GOOD SENSE OF GARDENS
The senses are what a plant, garden or panoramic landscape is all about. We smell, touch, see and hear it (have you ever listened to bamboo creaking like the rigging of an old sailing ship or the gentle breeze over plumes of grass/flowers?).
Helen Keller learned how to extend her sense of feeling at the loss of her sight and hearing when she was two.
They say the remaining senses reach a more acute response at the loss of others. But Helen had a few helpers who wrote or spelt words on her hand and helped her learn to communicate with braille.
There is a terrific photo of Helen ‘feeling’ roses with the help of her lifetime friend, Ann Sullivan, who had also been blind but eventually regained her sight.
Can you imagine finding your way around a garden with no sight?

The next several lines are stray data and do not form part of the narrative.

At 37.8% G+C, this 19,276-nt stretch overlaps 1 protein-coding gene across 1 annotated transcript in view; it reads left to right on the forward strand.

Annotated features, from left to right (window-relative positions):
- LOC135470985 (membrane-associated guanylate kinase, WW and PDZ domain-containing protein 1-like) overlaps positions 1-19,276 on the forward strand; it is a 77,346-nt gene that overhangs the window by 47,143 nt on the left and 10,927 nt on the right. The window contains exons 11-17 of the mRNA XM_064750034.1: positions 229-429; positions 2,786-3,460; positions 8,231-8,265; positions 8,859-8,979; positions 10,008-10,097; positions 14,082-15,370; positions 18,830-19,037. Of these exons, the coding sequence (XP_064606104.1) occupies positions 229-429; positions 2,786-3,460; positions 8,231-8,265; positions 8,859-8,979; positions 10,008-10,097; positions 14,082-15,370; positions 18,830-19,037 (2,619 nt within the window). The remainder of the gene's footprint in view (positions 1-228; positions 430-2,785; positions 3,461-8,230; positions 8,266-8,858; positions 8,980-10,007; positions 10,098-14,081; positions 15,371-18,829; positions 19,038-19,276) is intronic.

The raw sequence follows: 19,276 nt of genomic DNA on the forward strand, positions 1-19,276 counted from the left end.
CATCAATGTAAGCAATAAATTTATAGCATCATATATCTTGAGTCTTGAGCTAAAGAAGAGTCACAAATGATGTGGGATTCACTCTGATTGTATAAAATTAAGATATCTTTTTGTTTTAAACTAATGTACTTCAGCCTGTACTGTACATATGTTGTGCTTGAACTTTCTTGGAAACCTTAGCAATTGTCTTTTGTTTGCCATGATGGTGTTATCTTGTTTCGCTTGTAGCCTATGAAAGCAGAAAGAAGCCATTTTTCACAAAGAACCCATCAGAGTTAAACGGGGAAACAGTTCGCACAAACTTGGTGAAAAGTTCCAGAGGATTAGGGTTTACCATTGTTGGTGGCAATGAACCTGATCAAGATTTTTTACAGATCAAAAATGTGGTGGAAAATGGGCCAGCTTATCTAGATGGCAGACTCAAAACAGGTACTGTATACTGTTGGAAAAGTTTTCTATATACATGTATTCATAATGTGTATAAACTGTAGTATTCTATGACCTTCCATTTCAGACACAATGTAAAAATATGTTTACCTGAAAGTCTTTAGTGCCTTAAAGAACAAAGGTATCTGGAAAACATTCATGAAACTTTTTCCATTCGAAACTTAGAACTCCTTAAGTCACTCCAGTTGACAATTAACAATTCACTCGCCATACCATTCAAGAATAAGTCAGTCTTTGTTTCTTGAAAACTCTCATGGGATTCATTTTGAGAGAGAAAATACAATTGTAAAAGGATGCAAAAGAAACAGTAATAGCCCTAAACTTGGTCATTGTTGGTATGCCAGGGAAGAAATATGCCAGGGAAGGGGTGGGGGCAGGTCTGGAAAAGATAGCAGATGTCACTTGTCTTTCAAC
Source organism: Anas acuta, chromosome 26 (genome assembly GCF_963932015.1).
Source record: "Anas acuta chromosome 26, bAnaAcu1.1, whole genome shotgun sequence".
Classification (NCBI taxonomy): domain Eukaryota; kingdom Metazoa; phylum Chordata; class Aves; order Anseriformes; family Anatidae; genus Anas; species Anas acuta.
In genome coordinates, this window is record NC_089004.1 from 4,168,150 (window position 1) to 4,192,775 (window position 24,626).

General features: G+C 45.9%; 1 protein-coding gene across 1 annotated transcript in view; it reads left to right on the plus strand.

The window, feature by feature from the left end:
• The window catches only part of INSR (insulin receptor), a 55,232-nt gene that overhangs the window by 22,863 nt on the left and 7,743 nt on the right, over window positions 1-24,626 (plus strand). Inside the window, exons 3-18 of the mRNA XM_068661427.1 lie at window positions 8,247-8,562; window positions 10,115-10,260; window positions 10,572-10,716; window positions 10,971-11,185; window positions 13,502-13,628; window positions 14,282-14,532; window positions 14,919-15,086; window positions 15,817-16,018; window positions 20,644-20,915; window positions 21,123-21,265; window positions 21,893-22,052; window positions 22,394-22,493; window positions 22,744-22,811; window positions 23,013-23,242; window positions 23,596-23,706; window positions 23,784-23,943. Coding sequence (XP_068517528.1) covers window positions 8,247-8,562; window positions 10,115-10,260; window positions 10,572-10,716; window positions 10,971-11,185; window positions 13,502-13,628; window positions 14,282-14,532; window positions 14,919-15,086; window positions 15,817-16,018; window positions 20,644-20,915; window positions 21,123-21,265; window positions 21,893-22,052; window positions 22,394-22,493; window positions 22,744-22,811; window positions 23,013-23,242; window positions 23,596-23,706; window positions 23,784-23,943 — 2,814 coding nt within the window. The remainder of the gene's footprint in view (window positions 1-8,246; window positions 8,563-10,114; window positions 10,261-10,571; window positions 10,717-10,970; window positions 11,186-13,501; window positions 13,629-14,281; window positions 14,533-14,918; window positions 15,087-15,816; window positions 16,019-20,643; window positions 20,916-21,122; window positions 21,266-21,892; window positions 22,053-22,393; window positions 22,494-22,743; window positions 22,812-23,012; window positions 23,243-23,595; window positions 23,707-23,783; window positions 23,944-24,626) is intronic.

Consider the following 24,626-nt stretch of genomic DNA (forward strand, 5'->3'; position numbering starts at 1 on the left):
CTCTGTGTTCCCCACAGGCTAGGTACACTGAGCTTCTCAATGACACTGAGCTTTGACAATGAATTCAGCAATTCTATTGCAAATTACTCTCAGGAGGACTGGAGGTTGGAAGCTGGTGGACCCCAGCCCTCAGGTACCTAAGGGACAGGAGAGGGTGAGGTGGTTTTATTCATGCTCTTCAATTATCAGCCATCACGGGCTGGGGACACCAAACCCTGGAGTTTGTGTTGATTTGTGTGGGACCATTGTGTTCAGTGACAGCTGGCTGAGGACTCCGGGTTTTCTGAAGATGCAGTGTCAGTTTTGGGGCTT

There’s a story that Helen Keller thought a cactus was the most violent of plants.
Sensory gardens have been around for a long time. The Moors were excellent citrus growers and (again) the story goes that many of them who were gardeners could tell who had been in which grove, simply by the smell of their clothes.
To have never seen a plant but be able to describe it would be an am amazingg thing.
John Wilkinson was a grocer, who lost his sight at age 22. He went on to become a famous botanist.
He simply licked the edges of the plant’s leaf to get a start on the identification. No doubt he had the odd surprise or two – the surprise of feeling the sandpaper-like leaf of a purple wreath vine (Petrea volubilis, more commonly called tropical wisteria) or the soft downy leaves of some of the costus species that feel like your best pet are some interesting garden experiences.
Grabbing a thorny euphorbia or a bougainvillea is predictable. But others, like the Calamus palms (wait-a-while) can hook you up quite seriously if you get caught admiring their foliage too closely.